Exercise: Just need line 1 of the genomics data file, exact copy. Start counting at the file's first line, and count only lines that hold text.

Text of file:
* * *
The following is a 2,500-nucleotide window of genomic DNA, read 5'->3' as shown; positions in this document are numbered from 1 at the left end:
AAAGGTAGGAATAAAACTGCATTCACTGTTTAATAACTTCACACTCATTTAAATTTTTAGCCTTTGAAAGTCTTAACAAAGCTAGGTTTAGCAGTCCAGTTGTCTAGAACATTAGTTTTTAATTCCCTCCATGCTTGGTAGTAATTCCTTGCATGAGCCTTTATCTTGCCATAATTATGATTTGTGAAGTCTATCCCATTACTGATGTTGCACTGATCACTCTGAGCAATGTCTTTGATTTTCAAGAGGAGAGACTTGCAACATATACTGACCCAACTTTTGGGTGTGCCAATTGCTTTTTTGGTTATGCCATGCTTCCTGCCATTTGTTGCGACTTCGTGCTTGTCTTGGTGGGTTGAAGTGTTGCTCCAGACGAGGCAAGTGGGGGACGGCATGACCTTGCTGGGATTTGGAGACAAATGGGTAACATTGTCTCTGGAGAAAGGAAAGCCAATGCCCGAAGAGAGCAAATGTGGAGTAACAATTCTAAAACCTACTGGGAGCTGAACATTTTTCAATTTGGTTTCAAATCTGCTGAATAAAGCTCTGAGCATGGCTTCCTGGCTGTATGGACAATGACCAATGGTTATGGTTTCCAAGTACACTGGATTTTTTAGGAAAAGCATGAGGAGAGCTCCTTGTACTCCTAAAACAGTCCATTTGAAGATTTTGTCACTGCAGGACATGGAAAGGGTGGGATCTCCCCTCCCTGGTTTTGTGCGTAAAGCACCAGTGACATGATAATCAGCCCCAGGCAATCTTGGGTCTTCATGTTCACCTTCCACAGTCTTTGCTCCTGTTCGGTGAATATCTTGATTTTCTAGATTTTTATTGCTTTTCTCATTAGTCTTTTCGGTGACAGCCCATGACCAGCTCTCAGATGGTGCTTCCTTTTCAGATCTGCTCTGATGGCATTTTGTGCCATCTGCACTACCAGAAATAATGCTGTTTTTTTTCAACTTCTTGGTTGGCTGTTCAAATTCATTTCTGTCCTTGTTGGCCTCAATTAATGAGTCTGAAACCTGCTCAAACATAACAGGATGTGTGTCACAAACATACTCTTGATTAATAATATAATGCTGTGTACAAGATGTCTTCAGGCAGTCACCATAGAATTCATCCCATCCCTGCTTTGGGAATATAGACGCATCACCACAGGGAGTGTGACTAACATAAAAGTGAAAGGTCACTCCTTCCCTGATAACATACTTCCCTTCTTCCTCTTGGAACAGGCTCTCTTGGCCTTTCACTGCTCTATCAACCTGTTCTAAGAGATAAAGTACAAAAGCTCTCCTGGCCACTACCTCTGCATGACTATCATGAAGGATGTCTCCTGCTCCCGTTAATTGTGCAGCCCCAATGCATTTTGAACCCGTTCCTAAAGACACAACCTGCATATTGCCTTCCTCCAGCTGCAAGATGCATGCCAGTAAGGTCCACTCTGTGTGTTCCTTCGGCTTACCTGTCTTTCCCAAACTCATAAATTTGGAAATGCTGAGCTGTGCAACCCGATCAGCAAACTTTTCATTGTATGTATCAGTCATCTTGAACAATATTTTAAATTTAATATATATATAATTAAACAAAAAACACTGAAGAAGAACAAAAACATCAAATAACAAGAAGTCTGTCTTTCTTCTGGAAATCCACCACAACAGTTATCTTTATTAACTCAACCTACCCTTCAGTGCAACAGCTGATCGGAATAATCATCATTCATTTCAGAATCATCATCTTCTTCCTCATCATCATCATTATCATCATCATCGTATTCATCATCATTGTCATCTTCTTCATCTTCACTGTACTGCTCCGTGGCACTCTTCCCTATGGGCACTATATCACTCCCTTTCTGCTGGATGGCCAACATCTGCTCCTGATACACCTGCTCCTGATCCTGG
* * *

The following is a 2,500-nucleotide window of genomic DNA, read 5'->3' as shown; positions in this document are numbered from 1 at the left end: